Weizmann Logo
ECCC
Electronic Colloquium on Computational Complexity

Under the auspices of the Computational Complexity Foundation (CCF)

Login | Register | Classic Style



REPORTS > DETAIL:

Paper:

TR15-159 | 28th September 2015 11:35

Why the Concept of Computational Complexity is Hard for Verifiable Mathematics

RSS-Feed




TR15-159
Authors: Juraj Hromkovic
Publication: 28th September 2015 18:33
Downloads: 1120
Keywords: 


Abstract:

Mathematics was developed as a strong research instrument with fully verifiable argumentations. We call any formal theory based on syntactic rules that enables to algorithmically verify for any given text whether it is a proof or not algorithmically verifiable mathematics (AV-mathematics for short). We say that a decision problem L is almost everywhere solvable if for all but finitely many inputs x one can prove either "x in L" or "x not in L" in AV-mathematics.

First, we prove Rice's theorem for unprovability, claiming that each nontrivial semantic problem about programs is not almost everywhere solvable in AV-mathematics. Using this, we show that there are infinitely many algorithms (programs that are provably algorithms) for which there do not exist proofs that they work in polynomial time or that they do not work in polynomial time. We can prove the same also for linear time or any time-constructible function. This explains why proving superlinear lower bounds on the time complexity of concrete problems may be really hard. Moreover, we prove that there are infinitely many algorithms for which one cannot decide in AV-mathematics whether they solve SATISFIABILITY or not.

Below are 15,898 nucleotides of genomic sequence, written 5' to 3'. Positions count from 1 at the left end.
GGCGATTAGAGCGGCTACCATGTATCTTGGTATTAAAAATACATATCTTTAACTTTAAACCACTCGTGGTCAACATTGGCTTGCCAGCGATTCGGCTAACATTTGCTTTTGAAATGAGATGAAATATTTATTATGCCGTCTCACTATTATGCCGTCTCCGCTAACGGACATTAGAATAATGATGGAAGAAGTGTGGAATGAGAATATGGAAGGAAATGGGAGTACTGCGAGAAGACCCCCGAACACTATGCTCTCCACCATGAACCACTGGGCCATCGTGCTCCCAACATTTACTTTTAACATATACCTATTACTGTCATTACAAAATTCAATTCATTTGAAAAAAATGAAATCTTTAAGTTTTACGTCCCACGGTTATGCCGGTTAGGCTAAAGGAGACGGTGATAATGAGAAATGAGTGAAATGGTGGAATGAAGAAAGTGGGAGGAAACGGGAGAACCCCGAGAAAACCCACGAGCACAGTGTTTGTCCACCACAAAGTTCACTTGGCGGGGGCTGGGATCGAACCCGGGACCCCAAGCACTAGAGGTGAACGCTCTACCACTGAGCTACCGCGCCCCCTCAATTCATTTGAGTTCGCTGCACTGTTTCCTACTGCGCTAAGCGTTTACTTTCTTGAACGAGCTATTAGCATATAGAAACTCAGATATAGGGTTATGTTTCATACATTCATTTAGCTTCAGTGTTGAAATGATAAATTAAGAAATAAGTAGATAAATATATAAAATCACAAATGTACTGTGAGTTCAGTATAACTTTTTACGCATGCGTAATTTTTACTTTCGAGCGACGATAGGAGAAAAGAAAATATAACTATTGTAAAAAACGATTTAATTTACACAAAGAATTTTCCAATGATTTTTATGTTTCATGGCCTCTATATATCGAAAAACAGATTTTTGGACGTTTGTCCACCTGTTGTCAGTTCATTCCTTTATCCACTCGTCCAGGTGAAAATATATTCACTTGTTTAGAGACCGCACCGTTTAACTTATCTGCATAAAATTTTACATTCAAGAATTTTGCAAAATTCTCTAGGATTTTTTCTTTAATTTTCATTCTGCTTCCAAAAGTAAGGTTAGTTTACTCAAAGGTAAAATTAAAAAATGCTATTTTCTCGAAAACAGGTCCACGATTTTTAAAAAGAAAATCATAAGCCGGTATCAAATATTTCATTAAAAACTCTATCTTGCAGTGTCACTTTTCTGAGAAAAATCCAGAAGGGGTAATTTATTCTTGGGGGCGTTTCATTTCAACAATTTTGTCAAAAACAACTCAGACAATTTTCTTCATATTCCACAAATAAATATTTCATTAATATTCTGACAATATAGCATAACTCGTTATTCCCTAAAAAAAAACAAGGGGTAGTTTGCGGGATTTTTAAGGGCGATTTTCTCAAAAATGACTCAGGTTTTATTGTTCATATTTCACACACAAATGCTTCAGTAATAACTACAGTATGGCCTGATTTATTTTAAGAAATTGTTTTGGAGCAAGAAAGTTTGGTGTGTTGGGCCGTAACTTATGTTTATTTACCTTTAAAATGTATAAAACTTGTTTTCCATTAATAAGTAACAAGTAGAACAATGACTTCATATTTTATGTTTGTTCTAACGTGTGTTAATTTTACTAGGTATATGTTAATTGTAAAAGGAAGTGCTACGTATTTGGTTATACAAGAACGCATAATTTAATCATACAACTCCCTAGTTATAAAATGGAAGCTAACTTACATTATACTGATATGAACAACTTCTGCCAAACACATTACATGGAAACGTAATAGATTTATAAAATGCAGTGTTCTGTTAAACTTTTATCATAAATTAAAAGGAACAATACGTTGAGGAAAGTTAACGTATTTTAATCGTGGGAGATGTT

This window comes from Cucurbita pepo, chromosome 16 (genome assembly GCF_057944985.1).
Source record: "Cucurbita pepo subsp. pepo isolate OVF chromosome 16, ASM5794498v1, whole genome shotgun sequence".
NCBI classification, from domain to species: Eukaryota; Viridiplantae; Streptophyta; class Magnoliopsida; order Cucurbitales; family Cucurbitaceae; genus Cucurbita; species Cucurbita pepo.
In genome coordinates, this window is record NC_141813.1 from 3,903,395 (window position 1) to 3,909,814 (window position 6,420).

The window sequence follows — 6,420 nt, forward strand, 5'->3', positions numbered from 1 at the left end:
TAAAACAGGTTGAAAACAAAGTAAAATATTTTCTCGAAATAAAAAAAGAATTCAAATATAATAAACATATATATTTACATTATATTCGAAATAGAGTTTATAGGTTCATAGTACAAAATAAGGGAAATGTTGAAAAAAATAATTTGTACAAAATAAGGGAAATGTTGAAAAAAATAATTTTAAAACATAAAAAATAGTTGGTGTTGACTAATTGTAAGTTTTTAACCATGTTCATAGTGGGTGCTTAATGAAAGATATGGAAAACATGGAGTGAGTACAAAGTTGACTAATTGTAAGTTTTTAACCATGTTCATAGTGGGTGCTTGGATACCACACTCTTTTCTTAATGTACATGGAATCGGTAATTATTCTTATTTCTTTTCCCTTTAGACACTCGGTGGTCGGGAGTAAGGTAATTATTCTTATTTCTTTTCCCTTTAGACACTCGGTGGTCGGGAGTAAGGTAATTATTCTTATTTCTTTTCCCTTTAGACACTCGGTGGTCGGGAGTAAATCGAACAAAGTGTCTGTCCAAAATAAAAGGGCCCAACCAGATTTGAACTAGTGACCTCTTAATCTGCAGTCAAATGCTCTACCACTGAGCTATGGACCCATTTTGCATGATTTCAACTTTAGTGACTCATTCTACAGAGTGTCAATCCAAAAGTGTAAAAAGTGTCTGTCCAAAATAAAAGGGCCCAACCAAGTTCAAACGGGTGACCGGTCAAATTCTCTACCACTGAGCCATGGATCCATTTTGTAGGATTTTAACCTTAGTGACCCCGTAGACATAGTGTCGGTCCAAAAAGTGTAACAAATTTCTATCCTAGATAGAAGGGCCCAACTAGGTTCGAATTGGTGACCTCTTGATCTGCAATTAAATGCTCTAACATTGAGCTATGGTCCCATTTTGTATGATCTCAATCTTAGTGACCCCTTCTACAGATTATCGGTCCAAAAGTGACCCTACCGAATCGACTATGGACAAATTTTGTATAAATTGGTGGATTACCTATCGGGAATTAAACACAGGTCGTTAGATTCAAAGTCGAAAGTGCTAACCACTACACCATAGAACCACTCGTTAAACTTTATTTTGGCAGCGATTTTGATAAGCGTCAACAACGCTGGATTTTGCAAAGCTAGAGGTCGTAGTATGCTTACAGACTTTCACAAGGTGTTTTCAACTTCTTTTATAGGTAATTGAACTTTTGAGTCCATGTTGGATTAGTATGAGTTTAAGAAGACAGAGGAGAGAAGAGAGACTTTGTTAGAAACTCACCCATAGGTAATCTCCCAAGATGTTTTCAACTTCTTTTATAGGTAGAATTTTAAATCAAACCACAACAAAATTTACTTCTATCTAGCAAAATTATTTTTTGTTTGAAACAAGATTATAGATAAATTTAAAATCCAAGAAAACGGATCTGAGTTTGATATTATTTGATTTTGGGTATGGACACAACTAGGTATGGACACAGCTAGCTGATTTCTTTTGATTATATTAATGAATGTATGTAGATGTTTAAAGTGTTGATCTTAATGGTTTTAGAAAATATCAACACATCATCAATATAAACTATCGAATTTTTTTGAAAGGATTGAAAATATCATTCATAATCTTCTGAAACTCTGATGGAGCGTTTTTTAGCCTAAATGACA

Note that, if P != NP is provable in AV-mathematics, then for each algorithm A it is provable that "A does not solve SATISFIABILITY or A does not work in polynomial time". Interestingly, we finally show that there exist algorithms for which it is neither provable that they do not work in polynomial time, nor that they do not solve SATISFIABILITY. Moreover, there is an algorithm solving SATISFIABILITY for which one cannot prove in AV-mathematics that it does not work in polynomial time.

Furthermore, we show that P = NP implies the existence of algorithms X for which the claim "X solves SATISFIABILITY in polynomial time" is not provable in AV-mathematics. Analogously, if the multiplication of two decimal numbers is solvable in linear time, one cannot decide in AV-mathematics for infinitely many algorithms $X$ whether "X solves multiplication in linear time".



ISSN 1433-8092 | Imprint